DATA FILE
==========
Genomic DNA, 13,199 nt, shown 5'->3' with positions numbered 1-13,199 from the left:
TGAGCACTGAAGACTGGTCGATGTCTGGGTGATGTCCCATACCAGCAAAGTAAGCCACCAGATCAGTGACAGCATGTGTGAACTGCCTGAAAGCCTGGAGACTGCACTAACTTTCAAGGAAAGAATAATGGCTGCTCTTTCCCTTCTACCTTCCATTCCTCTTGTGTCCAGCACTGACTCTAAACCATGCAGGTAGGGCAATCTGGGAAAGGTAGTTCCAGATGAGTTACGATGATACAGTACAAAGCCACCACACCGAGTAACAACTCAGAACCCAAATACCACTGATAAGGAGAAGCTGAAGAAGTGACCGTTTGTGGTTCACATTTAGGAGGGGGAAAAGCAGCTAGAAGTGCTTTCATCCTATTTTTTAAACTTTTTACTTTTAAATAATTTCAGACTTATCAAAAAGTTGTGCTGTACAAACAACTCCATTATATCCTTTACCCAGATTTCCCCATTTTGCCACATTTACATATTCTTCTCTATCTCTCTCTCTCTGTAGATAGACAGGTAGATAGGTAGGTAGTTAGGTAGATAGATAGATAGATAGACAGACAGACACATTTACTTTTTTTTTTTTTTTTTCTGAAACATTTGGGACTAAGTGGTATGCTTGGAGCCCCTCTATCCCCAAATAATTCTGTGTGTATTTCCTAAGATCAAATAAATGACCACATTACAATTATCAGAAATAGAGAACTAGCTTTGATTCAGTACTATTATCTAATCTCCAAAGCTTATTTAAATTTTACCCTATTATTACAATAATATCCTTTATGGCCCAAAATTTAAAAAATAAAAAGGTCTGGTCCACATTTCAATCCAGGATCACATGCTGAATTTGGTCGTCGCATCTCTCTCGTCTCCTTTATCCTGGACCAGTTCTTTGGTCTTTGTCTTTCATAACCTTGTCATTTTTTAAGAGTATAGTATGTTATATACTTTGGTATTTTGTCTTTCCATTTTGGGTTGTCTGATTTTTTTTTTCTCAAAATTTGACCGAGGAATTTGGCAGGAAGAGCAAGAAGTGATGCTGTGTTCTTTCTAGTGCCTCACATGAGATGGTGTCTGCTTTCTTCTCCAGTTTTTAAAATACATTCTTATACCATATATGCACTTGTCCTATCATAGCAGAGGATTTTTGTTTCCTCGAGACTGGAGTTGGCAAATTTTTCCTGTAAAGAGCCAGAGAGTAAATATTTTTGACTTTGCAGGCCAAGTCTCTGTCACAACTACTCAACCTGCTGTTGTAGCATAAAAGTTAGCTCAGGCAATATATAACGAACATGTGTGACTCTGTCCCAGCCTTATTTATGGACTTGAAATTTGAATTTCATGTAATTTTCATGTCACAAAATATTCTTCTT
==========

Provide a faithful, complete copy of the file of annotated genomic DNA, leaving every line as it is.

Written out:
Genomic DNA, 13,199 nt, shown 5'->3' with positions numbered 1-13,199 from the left:
TGAGCACTGAAGACTGGTCGATGTCTGGGTGATGTCCCATACCAGCAAAGTAAGCCACCAGATCAGTGACAGCATGTGTGAACTGCCTGAAAGCCTGGAGACTGCACTAACTTTCAAGGAAAGAATAATGGCTGCTCTTTCCCTTCTACCTTCCATTCCTCTTGTGTCCAGCACTGACTCTAAACCATGCAGGTAGGGCAATCTGGGAAAGGTAGTTCCAGATGAGTTACGATGATACAGTACAAAGCCACCACACCGAGTAACAACTCAGAACCCAAATACCACTGATAAGGAGAAGCTGAAGAAGTGACCGTTTGTGGTTCACATTTAGGAGGGGGAAAAGCAGCTAGAAGTGCTTTCATCCTATTTTTTAAACTTTTTACTTTTAAATAATTTCAGACTTATCAAAAAGTTGTGCTGTACAAACAACTCCATTATATCCTTTACCCAGATTTCCCCATTTTGCCACATTTACATATTCTTCTCTATCTCTCTCTCTCTGTAGATAGACAGGTAGATAGGTAGGTAGTTAGGTAGATAGATAGATAGATAGACAGACAGACACATTTACTTTTTTTTTTTTTTTTTCTGAAACATTTGGGACTAAGTGGTATGCTTGGAGCCCCTCTATCCCCAAATAATTCTGTGTGTATTTCCTAAGATCAAATAAATGACCACATTACAATTATCAGAAATAGAGAACTAGCTTTGATTCAGTACTATTATCTAATCTCCAAAGCTTATTTAAATTTTACCCTATTATTACAATAATATCCTTTATGGCCCAAAATTTAAAAAATAAAAAGGTCTGGTCCACATTTCAATCCAGGATCACATGCTGAATTTGGTCGTCGCATCTCTCTCGTCTCCTTTATCCTGGACCAGTTCTTTGGTCTTTGTCTTTCATAACCTTGTCATTTTTTAAGAGTATAGTATGTTATATACTTTGGTATTTTGTCTTTCCATTTTGGGTTGTCTGATTTTTTTTTTCTCAAAATTTGACCGAGGAATTTGGCAGGAAGAGCAAGAAGTGATGCTGTGTTCTTTCTAGTGCCTCACATGAGATGGTGTCTGCTTTCTTCTCCAGTTTTTAAAATACATTCTTATACCATATATGCACTTGTCCTATCATAGCAGAGGATTTTTGTTTCCTCGAGACTGGAGTTGGCAAATTTTTCCTGTAAAGAGCCAGAGAGTAAATATTTTTGACTTTGCAGGCCAAGTCTCTGTCACAACTACTCAACCTGCTGTTGTAGCATAAAAGTTAGCTCAGGCAATATATAACGAACATGTGTGACTCTGTCCCAGCCTTATTTATGGACTTGAAATTTGAATTTCATGTAATTTTCATGTCACAAAATATTCTTCTT